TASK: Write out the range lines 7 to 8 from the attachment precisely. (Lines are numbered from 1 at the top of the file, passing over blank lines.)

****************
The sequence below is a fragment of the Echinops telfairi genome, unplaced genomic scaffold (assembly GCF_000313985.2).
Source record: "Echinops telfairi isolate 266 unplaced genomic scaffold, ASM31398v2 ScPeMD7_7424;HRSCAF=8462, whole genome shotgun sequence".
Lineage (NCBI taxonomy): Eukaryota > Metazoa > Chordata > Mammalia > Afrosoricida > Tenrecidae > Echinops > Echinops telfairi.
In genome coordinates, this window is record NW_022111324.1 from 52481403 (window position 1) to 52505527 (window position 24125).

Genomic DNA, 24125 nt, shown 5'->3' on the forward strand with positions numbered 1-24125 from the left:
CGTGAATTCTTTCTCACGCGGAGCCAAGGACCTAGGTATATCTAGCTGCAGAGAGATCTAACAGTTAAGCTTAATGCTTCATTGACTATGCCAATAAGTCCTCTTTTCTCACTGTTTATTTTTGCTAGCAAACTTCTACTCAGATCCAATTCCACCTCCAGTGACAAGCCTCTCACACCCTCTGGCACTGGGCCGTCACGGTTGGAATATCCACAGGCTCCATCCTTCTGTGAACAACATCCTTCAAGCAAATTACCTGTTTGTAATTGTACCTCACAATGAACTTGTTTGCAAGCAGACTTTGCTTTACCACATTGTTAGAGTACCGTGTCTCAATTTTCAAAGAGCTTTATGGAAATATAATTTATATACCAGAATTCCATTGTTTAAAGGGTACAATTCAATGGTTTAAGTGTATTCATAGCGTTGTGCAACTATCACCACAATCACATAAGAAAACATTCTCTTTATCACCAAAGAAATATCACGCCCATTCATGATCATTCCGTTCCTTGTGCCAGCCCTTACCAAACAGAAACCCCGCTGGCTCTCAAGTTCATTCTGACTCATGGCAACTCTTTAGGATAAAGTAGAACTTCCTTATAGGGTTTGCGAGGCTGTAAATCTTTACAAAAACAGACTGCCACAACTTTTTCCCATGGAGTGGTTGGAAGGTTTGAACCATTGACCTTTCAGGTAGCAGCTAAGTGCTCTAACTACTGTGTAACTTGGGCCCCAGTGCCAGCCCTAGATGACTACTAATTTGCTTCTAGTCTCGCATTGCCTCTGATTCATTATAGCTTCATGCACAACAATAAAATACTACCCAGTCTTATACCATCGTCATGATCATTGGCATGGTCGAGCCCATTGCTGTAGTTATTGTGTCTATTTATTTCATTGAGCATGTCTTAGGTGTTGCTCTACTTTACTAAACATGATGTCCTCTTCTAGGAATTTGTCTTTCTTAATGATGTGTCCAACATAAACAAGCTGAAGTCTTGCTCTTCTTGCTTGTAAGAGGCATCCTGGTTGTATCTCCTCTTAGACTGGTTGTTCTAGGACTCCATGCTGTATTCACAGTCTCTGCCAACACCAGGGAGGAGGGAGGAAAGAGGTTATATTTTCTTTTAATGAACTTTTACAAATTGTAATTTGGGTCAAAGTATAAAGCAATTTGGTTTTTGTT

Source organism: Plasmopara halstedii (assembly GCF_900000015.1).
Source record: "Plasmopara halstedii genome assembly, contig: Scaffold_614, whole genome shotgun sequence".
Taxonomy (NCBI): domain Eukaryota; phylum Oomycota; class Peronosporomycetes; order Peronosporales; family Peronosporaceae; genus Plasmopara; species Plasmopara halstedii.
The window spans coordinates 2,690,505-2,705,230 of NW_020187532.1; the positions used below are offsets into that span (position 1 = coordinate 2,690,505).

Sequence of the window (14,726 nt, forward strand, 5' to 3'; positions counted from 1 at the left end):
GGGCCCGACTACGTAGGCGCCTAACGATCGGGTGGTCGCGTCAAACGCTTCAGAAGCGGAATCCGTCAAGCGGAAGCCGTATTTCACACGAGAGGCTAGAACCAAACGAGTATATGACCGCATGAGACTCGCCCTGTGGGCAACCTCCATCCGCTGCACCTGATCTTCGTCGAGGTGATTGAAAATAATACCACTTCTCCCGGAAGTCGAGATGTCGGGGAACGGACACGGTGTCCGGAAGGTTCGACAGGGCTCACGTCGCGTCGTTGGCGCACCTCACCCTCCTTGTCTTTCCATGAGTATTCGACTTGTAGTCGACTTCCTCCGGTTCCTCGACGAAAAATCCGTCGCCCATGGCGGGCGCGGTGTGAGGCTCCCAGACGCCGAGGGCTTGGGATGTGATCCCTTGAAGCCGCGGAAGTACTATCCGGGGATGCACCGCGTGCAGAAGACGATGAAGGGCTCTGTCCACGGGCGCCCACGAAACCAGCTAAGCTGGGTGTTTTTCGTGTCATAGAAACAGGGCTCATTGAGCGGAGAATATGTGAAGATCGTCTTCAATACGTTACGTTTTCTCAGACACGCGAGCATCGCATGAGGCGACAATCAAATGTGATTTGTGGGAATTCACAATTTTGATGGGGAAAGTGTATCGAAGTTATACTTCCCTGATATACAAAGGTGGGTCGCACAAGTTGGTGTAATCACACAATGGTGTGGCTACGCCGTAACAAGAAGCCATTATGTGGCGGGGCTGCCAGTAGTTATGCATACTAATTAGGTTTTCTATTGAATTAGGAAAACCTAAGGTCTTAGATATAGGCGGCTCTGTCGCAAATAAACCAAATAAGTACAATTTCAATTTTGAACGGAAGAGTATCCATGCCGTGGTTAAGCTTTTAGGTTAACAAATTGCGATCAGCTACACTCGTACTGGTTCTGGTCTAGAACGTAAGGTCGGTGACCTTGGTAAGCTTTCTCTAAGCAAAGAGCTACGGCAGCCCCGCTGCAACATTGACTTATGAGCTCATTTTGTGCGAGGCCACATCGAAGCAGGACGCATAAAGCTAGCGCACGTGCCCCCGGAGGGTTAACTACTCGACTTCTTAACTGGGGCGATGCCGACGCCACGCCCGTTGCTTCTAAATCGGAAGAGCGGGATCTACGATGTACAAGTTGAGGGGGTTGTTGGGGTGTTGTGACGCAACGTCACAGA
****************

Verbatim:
Source organism: Plasmopara halstedii (assembly GCF_900000015.1).
Source record: "Plasmopara halstedii genome assembly, contig: Scaffold_614, whole genome shotgun sequence".